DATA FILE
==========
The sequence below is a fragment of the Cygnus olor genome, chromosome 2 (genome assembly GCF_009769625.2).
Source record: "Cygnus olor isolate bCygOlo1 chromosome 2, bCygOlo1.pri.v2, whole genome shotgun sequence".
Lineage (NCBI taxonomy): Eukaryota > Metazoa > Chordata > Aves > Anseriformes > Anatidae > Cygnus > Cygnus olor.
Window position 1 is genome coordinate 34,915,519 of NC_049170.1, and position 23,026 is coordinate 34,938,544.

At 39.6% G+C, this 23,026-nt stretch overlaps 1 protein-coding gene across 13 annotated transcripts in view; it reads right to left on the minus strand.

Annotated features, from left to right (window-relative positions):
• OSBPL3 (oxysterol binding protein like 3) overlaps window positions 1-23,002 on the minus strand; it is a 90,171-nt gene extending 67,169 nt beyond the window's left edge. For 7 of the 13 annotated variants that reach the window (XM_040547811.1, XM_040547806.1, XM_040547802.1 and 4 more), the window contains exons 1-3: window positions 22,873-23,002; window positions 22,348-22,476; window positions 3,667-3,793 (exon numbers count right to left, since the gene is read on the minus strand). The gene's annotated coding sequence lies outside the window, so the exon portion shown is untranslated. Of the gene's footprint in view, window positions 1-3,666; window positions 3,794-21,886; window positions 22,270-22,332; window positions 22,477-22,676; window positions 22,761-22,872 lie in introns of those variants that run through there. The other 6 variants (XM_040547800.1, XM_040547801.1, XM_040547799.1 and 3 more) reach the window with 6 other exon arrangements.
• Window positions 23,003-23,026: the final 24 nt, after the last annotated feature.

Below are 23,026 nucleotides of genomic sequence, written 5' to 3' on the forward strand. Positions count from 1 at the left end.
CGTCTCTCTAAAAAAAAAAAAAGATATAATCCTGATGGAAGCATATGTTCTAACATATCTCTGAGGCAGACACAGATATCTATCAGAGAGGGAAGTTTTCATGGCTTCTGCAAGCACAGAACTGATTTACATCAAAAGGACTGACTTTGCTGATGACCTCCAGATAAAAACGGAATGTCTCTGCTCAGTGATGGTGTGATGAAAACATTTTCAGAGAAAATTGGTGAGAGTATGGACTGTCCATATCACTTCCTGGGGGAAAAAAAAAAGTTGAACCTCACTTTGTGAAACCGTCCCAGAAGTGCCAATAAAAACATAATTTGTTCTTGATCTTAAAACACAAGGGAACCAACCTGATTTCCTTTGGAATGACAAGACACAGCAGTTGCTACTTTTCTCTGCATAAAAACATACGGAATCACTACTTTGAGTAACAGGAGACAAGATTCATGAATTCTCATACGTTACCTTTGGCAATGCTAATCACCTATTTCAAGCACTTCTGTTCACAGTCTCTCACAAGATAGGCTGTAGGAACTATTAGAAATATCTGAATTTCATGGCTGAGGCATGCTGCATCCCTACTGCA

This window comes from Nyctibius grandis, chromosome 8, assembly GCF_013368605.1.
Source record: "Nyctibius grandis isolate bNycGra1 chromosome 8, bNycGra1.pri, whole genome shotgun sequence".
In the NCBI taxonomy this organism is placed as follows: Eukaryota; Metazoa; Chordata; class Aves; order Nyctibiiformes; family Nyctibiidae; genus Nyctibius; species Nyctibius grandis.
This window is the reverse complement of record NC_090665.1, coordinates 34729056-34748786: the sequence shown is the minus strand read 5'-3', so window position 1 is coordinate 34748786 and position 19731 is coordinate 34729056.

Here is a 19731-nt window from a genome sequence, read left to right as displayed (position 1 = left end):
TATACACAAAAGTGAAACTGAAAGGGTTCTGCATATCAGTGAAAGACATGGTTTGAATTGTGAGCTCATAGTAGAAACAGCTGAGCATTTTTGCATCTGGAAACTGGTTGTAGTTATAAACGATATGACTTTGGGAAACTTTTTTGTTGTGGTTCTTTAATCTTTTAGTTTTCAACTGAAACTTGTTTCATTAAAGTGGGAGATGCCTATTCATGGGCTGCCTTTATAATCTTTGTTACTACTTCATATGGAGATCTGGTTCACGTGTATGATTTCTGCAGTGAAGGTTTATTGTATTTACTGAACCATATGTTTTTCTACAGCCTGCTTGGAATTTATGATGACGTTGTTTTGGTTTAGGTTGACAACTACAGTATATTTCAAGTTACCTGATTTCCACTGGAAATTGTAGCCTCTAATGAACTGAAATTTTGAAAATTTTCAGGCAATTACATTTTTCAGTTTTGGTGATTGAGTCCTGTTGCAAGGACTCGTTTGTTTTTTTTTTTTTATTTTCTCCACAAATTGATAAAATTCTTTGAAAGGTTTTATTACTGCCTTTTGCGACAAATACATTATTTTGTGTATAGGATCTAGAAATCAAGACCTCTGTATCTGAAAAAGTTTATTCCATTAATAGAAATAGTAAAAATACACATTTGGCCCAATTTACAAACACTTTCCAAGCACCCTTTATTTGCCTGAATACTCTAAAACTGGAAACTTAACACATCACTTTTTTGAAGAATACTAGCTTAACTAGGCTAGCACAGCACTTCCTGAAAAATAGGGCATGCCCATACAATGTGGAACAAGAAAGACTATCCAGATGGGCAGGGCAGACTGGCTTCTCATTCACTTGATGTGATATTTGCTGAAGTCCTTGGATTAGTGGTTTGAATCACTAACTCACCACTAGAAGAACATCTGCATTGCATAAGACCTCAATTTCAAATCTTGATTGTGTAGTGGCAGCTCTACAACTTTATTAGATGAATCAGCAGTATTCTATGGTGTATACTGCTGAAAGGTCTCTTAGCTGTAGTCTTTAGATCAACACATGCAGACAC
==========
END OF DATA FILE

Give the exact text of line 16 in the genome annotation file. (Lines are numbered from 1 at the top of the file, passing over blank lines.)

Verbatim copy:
TATACACAAAAGTGAAACTGAAAGGGTTCTGCATATCAGTGAAAGACATGGTTTGAATTGTGAGCTCATAGTAGAAACAGCTGAGCATTTTTGCATCTGGAAACTGGTTGTAGTTATAAACGATATGACTTTGGGAAACTTTTTTGTTGTGGTTCTTTAATCTTTTAGTTTTCAACTGAAACTTGTTTCATTAAAGTGGGAGATGCCTATTCATGGGCTGCCTTTATAATCTTTGTTACTACTTCATATGGAGATCTGGTTCACGTGTATGATTTCTGCAGTGAAGGTTTATTGTATTTACTGAACCATATGTTTTTCTACAGCCTGCTTGGAATTTATGATGACGTTGTTTTGGTTTAGGTTGACAACTACAGTATATTTCAAGTTACCTGATTTCCACTGGAAATTGTAGCCTCTAATGAACTGAAATTTTGAAAATTTTCAGGCAATTACATTTTTCAGTTTTGGTGATTGAGTCCTGTTGCAAGGACTCGTTTGTTTTTTTTTTTTTATTTTCTCCACAAATTGATAAAATTCTTTGAAAGGTTTTATTACTGCCTTTTGCGACAAATACATTATTTTGTGTATAGGATCTAGAAATCAAGACCTCTGTATCTGAAAAAGTTTATTCCATTAATAGAAATAGTAAAAATACACATTTGGCCCAATTTACAAACACTTTCCAAGCACCCTTTATTTGCCTGAATACTCTAAAACTGGAAACTTAACACATCACTTTTTTGAAGAATACTAGCTTAACTAGGCTAGCACAGCACTTCCTGAAAAATAGGGCATGCCCATACAATGTGGAACAAGAAAGACTATCCAGATGGGCAGGGCAGACTGGCTTCTCATTCACTTGATGTGATATTTGCTGAAGTCCTTGGATTAGTGGTTTGAATCACTAACTCACCACTAGAAGAACATCTGCATTGCATAAGACCTCAATTTCAAATCTTGATTGTGTAGTGGCAGCTCTACAACTTTATTAGATGAATCAGCAGTATTCTATGGTGTATACTGCTGAAAGGTCTCTTAGCTGTAGTCTTTAGATCAACACATGCAGACAC